Grammars used to identify a category of the subjunctive used in questions as the Deliberative Subjunctive. As the name indicates, these were questions about which there was some doubt as to the answer. In other words, they were questions asked in a deliberative context, not always expecting an immediate answer, but assuming the need for deliberation. They could even be used as exclamations which did not expect any kind of answer at all. This category, however, is a false category of the subjunctive. It is a rhetorical category, determined not by grammar, but by context. There are two ways to explain how this is a false category. First: is deliberation confined to the subjunctive? The answer is simply and unequivocally, "No." I may ask, "What are they doing?" (Indicative Question) or "What could we do?" (Potential Question) or "What should we do?" (Jussive Question) and in every case I may be uncertain, I may be asking for deliberation, or I may, in fact, be just expressing my own confusion and not expect any sort of answer at all. Second, is there any form of deliberation that would require the subjunctive because the subjunctive added something not already accounted for elsewhere? Again, "No." Allen and Greenough say: "such questions [that is, jussive questions] when addressed by the speaker to himself, as if asking his own advice, become deliberative or, not infrequently, merely exclamatory" (443). But this is a function of address, not of grammar, and I can do the same in the indicative. Woodcock says: "These [subjunctive questions] are most conveniently classified according to whether the question is evoked by a second party, or whether it is spontaneous. Only in the latter case is the subjunctive truly 'deliberative.'" (172). But the matter of who evokes the question is contextual, not grammatical, and, again, I can spontaneously ask someone else indicative questions as well as subjunctive questions. In fact, even Woodcock recognizes: "In questions that are truly deliberative, the indicative is almost as common as the subjunctive." This is a clear indication that "deliberation" is not a syntactical category; it is a function of context and rhetoric, not grammar. The fact that these two eminent grammarians disagree about what makes a deliberative subjunctive different from a jussive subjunctive (is it addressed to self? is it spontaneous?) indicates that it is a phantom elephant and these grammarians have merely found different parts of it.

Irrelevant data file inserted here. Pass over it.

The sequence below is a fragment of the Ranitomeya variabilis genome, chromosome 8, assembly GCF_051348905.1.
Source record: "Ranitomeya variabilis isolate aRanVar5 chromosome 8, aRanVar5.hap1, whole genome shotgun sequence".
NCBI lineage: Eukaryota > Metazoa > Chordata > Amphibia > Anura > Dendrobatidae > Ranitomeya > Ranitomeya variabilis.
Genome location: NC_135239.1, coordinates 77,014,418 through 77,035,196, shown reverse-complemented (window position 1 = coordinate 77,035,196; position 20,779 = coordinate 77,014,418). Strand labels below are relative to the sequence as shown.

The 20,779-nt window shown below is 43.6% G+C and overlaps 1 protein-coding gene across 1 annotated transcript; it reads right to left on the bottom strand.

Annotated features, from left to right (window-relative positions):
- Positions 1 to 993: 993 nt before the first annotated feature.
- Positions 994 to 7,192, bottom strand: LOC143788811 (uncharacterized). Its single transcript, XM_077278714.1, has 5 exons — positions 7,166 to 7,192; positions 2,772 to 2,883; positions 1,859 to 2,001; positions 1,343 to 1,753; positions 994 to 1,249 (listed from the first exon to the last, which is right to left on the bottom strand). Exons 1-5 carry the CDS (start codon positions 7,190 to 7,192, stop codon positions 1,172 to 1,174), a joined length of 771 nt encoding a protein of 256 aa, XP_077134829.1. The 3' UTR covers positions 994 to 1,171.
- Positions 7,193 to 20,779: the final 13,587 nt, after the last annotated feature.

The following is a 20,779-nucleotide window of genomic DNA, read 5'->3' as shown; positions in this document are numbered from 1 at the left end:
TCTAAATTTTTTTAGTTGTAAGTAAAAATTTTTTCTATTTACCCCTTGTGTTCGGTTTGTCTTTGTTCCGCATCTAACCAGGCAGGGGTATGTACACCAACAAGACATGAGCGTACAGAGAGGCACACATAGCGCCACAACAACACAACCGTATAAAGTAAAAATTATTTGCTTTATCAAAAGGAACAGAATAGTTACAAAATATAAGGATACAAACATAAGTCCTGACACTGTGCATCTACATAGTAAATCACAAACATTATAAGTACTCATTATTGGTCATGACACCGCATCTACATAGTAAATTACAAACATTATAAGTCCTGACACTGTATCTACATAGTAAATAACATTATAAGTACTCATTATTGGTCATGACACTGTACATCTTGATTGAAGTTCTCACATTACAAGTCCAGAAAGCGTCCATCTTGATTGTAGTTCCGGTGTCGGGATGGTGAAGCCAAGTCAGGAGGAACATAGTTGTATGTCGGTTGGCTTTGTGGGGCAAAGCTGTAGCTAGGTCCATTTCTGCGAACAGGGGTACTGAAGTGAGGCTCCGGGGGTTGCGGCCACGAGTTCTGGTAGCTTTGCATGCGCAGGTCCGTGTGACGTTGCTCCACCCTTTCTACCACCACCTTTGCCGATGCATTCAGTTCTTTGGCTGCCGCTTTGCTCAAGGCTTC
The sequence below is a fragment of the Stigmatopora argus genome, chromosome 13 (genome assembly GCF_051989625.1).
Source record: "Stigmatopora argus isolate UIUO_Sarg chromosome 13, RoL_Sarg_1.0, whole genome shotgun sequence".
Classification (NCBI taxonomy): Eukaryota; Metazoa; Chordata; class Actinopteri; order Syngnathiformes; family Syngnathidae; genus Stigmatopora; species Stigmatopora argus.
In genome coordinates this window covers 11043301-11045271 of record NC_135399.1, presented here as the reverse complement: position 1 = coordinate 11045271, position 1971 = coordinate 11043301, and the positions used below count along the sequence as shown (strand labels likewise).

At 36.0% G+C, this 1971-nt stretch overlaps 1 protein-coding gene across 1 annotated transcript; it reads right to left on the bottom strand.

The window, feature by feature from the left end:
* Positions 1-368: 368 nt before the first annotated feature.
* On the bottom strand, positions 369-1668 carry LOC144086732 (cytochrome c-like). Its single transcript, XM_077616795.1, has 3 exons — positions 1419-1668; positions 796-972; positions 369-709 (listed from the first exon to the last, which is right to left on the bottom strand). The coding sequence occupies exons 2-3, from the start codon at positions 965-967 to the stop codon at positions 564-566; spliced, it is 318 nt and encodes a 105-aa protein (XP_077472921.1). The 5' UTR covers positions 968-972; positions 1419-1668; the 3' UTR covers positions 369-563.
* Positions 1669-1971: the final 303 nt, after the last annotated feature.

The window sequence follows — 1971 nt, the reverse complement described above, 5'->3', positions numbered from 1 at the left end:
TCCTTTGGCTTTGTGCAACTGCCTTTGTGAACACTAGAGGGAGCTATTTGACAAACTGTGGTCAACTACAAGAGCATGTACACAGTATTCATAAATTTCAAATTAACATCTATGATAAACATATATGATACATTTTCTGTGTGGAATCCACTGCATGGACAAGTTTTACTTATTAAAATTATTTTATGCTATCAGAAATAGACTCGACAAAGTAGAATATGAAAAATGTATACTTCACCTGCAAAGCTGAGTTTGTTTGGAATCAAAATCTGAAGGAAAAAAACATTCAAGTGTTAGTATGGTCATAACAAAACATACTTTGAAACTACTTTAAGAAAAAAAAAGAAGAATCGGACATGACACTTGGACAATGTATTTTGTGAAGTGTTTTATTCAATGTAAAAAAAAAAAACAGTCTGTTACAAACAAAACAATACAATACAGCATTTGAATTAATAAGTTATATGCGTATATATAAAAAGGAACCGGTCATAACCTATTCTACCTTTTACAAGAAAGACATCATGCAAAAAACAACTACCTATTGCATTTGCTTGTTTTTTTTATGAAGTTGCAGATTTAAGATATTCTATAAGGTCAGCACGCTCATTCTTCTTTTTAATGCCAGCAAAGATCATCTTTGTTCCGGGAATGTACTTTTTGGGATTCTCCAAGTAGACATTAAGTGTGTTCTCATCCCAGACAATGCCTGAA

How, then, do we understand the subjunctive in questions? The simple answer is: Ask what kind of answer the speaker is seeking. If it is an order or expression of duty, the question is a jussive question. If the speaker is asking for an opinion about potential or possibility, then the question is a potential question. Here we repeat that part of the discussion of the independent uses of the subjunctive that applies to questions.
The jussive question makes a request about duty and you can tell it is a jussive question if the answer is a command: "What am I to do?" "Go away!" quid faciam? abi! = jussive question with imperative answer. The potential question makes a request regarding how the addressee feels about the potential or likelihood of an event: "What can I do?" "You could sit still." = quid faciam? potes tacere. = potential question with a potential subjunctive (or possum) in the answer. Note: only context tells you whether quid faciam is a potential question or a jussive question. You cannot ask an optative question. I don't know why, but it does not seem to happen. If you can say, "What am I to do?" asking for a command, you should be able to say something like "What do I really pray will happen to him?" asking for a prayer as an answer, "May he die miserably!" It is possible, of course, that the grammarians simply have not distinguished a optative question from a jussive question.